Scientists in Australia and the US are embarking on a project to bring back to life the Tasmanian tiger which became extinct nearly 100-years-ago, the BBC reported on Wednesday.
The team of researchers behind the ambitious multi-million-dollar project say they can recreate the animal – officially called a thylacine – by using stem cells and gene-editing technology, according to the BBC.
The Tasmanian tiger could reportedly be reintroduced into the wild in the 10 years’ time.
By taking stem cells from a living marsupial with similar DNA to the thylacine the scientists will use the gene-editing technology to bring the creature back, according to the British broadcaster.
“I now believe that in 10 years’ time we could have our first living baby thylacine since they were hunted to extinction close to a century ago,” Professor Andrew Pask, who is leading the research from the University of Melbourne told the BBC.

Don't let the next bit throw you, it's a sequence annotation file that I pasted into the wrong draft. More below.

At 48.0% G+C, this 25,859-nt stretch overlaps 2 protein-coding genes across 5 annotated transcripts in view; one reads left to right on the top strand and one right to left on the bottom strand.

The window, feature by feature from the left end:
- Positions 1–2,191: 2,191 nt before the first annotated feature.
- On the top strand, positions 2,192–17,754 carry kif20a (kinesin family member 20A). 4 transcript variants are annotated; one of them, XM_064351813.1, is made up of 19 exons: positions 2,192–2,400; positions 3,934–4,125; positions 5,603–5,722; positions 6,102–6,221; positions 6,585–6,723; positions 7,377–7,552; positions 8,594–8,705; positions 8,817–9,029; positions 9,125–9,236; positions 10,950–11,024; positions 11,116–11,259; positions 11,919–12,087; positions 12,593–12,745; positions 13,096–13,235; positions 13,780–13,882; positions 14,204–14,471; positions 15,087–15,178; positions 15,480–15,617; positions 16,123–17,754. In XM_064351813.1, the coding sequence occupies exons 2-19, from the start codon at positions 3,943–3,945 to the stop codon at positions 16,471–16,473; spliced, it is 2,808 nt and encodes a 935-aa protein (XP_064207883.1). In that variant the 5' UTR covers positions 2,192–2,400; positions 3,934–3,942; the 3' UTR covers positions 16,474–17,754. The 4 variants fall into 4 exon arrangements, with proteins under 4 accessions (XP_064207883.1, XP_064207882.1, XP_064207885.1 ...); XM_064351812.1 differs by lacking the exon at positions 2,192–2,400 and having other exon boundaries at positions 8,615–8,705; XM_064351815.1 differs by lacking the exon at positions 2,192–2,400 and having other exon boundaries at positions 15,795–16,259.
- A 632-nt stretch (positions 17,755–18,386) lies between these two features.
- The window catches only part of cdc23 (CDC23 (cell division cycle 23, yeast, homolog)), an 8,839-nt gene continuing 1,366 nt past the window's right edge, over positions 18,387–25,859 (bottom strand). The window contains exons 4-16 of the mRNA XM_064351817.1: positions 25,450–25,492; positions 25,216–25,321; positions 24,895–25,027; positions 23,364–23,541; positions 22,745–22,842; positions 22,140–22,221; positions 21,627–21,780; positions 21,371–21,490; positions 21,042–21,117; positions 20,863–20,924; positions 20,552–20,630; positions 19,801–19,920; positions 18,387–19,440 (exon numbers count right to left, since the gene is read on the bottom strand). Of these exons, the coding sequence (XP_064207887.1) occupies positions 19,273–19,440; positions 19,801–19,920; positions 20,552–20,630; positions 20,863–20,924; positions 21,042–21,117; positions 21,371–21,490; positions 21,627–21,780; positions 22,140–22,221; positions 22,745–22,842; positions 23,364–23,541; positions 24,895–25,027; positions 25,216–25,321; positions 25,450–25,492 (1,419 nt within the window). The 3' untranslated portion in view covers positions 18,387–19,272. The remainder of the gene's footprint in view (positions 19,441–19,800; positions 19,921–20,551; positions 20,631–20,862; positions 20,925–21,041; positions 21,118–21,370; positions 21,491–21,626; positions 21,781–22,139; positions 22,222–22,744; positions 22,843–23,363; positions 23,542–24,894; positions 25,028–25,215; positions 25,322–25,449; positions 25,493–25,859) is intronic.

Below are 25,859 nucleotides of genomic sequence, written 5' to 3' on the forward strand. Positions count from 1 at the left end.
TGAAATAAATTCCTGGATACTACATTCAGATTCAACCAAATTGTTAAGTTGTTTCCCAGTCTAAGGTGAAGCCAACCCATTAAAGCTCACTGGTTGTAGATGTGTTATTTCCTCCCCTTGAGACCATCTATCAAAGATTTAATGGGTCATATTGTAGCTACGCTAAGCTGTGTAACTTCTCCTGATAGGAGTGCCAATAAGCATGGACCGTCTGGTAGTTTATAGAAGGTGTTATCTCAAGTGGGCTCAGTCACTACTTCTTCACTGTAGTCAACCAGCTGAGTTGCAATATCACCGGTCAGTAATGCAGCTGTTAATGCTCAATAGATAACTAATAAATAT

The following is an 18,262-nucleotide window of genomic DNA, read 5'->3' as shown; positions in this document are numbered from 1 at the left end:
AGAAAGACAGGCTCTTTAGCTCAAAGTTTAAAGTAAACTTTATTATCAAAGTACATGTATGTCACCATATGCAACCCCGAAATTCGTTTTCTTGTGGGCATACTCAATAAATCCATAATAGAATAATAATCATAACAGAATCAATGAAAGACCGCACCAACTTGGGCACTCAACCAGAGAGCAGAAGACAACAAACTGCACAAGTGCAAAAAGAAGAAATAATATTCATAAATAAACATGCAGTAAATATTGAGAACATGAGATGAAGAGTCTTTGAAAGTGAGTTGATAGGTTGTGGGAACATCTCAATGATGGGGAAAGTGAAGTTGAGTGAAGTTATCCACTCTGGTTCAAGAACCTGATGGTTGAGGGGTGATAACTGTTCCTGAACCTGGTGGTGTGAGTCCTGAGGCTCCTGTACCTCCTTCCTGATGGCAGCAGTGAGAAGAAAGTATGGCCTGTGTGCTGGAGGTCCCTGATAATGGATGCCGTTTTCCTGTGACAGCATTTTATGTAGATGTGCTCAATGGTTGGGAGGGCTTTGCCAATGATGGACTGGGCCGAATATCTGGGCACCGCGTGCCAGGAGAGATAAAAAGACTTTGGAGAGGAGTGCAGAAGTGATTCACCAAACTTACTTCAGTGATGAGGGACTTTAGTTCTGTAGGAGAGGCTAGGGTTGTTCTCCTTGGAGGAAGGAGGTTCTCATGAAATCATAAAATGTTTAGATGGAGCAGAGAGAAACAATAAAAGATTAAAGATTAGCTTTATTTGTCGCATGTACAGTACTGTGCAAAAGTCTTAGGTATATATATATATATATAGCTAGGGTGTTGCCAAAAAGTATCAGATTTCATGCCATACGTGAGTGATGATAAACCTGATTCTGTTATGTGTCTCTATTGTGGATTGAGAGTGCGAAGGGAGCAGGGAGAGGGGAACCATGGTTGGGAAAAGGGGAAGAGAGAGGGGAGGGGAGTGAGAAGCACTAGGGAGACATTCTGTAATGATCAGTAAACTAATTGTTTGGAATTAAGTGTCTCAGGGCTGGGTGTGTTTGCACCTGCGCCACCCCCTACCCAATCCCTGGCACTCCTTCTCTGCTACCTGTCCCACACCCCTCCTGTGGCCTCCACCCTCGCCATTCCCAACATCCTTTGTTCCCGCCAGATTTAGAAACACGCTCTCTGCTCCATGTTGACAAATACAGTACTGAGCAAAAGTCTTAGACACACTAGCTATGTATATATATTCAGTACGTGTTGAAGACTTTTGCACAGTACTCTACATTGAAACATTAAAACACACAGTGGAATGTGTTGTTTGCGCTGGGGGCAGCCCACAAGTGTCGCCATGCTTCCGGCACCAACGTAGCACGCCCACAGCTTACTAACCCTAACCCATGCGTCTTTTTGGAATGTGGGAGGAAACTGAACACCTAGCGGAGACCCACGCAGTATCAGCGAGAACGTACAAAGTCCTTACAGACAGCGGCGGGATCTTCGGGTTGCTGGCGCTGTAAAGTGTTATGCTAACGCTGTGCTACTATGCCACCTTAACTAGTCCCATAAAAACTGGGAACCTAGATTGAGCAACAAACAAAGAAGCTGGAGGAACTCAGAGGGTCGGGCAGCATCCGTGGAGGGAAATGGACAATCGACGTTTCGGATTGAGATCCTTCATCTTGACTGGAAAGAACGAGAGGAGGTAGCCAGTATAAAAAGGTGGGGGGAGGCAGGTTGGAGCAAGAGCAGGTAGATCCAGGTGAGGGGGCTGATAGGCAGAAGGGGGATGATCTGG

Tasmanian tiger numbers reportedly declined when humans arrived in Australia tens of thousands of years ago, and when dingoes – a species of wild dog – appeared.
Eventually, the animal only roamed free on the island of Tasmania, south of Australia, and was finally hunted to extinction.
If scientists were successful, it would be the first ‘”de-extinction” even in history, but some people are skeptical of the project.
“De-extinction is a fairytale science,” Associate Professor Jeremy Austin from the Australian Centre for Ancient DNA told the Sydney Morning Herald, saying that the project is “more about media attention for the scientists and less about doing serious science,” the BBC reported.
The thylacine gained its nickname as the Tasmanian tiger because of the stripes along its back, but it is actually a marsupial – an Australian mammal the raises its young in its pouch.
This project is a partnership between scientists at the University of Melbourne and Texas-based company Colossal.